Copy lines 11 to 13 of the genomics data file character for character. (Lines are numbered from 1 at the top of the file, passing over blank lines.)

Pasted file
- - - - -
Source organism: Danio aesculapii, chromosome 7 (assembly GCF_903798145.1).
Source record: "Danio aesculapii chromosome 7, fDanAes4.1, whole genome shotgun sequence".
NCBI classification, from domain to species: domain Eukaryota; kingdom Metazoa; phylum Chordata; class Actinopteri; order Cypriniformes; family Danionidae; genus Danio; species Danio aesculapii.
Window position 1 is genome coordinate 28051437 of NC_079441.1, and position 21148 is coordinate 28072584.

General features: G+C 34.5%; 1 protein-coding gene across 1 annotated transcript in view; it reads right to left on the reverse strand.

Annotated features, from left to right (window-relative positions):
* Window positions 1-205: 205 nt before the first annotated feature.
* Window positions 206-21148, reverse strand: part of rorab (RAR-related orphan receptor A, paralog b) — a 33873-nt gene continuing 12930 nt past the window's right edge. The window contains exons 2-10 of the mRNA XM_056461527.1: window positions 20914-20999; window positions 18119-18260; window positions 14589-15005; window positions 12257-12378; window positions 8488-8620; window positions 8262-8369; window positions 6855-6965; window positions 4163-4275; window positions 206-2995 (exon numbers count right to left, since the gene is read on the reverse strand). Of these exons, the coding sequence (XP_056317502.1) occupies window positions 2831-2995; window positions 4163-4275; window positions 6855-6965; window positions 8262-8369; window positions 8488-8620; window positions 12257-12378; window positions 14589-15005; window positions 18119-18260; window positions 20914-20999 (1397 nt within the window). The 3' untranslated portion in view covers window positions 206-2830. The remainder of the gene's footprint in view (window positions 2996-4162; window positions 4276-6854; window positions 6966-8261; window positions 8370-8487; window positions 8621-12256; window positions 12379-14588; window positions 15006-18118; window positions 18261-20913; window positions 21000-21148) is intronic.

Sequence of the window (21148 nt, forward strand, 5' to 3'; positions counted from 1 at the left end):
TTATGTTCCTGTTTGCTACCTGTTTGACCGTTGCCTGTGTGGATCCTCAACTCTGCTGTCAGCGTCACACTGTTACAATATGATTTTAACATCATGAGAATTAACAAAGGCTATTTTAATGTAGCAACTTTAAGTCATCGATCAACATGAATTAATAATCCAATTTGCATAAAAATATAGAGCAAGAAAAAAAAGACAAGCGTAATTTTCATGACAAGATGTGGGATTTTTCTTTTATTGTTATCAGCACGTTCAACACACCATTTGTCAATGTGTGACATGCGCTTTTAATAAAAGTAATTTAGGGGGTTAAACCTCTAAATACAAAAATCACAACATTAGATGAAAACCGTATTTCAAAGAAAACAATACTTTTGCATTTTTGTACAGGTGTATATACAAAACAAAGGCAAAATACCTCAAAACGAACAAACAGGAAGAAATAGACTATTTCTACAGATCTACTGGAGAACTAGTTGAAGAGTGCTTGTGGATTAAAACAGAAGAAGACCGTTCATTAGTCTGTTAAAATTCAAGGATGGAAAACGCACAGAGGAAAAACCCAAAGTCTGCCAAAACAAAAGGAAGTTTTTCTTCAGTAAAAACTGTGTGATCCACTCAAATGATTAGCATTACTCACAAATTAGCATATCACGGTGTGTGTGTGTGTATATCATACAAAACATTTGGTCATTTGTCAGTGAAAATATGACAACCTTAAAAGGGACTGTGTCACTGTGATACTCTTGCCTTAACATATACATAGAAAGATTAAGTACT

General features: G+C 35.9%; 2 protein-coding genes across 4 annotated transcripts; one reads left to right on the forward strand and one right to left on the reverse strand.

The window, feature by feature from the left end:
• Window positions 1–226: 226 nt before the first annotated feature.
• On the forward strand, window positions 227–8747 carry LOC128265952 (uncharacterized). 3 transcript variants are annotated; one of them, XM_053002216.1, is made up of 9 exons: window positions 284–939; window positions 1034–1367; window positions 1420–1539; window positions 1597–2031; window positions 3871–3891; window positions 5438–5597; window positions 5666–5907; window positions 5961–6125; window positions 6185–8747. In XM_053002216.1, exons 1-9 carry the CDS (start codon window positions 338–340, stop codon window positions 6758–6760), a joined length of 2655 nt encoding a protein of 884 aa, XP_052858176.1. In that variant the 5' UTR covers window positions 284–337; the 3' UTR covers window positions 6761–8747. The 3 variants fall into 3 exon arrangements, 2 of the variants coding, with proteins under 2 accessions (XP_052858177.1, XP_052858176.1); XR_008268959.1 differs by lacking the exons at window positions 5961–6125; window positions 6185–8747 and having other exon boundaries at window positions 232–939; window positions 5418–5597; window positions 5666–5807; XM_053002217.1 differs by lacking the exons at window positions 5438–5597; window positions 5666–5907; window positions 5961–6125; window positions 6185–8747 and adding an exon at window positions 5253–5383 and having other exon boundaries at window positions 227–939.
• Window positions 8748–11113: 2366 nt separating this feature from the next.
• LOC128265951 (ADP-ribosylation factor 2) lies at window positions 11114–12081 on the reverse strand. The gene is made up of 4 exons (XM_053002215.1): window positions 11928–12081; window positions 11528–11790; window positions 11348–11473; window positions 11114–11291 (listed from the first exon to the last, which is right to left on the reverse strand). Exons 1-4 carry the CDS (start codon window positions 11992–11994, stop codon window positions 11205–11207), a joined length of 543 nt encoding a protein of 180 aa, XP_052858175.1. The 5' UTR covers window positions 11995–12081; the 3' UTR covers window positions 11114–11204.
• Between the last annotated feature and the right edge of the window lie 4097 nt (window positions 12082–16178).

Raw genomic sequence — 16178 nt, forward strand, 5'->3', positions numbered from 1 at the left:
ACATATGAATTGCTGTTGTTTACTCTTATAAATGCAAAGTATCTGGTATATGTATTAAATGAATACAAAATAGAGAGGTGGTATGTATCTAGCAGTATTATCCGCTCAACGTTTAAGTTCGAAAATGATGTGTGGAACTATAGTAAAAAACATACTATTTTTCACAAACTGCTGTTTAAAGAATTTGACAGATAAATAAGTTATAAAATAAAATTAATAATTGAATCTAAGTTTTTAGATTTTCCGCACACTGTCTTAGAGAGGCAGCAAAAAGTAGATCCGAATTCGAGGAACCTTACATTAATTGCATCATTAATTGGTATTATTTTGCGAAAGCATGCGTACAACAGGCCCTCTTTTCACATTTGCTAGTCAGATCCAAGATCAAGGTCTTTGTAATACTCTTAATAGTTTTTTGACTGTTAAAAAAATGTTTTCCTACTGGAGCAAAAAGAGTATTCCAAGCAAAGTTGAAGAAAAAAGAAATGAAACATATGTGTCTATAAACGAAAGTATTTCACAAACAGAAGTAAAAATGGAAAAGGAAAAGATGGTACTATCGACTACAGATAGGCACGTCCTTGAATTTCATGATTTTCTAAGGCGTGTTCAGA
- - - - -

General features: G+C 35.9%; 2 protein-coding genes across 4 annotated transcripts; one reads left to right on the forward strand and one right to left on the reverse strand.

The window, feature by feature from the left end:
• Window positions 1–226: 226 nt before the first annotated feature.